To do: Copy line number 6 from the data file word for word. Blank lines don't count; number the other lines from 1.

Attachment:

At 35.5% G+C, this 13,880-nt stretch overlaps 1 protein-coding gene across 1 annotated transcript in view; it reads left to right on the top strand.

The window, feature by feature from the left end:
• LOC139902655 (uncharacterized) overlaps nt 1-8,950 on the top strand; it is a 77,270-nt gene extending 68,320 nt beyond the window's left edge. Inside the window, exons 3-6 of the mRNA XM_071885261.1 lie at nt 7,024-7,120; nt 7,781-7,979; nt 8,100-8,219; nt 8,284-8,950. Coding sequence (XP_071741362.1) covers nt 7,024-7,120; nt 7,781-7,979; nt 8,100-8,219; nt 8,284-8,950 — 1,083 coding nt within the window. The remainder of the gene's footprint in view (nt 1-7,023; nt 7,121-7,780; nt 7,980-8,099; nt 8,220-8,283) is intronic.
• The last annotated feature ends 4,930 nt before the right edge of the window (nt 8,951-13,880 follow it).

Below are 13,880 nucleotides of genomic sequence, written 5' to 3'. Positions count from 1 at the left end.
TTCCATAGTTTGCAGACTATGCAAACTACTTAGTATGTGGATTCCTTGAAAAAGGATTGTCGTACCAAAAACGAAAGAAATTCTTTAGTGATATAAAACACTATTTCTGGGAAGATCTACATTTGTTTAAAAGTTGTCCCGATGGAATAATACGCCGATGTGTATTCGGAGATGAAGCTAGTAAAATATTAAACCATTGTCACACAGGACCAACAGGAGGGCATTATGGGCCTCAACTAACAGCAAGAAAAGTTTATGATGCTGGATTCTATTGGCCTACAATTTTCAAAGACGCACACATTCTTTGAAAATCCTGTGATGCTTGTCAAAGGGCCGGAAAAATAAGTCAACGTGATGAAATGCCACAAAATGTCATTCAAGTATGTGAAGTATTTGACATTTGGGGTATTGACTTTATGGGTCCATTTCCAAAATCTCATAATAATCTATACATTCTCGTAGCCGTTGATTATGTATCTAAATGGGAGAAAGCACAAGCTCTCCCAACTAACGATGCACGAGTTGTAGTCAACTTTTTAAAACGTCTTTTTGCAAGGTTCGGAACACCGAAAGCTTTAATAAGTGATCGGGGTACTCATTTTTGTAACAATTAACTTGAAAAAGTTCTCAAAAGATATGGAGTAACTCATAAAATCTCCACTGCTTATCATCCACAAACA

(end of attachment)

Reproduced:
TTCCATAGTTTGCAGACTATGCAAACTACTTAGTATGTGGATTCCTTGAAAAAGGATTGTCGTACCAAAAACGAAAGAAATTCTTTAGTGATATAAAACACTATTTCTGGGAAGATCTACATTTGTTTAAAAGTTGTCCCGATGGAATAATACGCCGATGTGTATTCGGAGATGAAGCTAGTAAAATATTAAACCATTGTCACACAGGACCAACAGGAGGGCATTATGGGCCTCAACTAACAGCAAGAAAAGTTTATGATGCTGGATTCTATTGGCCTACAATTTTCAAAGACGCACACATTCTTTGAAAATCCTGTGATGCTTGTCAAAGGGCCGGAAAAATAAGTCAACGTGATGAAATGCCACAAAATGTCATTCAAGTATGTGAAGTATTTGACATTTGGGGTATTGACTTTATGGGTCCATTTCCAAAATCTCATAATAATCTATACATTCTCGTAGCCGTTGATTATGTATCTAAATGGGAGAAAGCACAAGCTCTCCCAACTAACGATGCACGAGTTGTAGTCAACTTTTTAAAACGTCTTTTTGCAAGGTTCGGAACACCGAAAGCTTTAATAAGTGATCGGGGTACTCATTTTTGTAACAATTAACTTGAAAAAGTTCTCAAAAGATATGGAGTAACTCATAAAATCTCCACTGCTTATCATCCACAAACA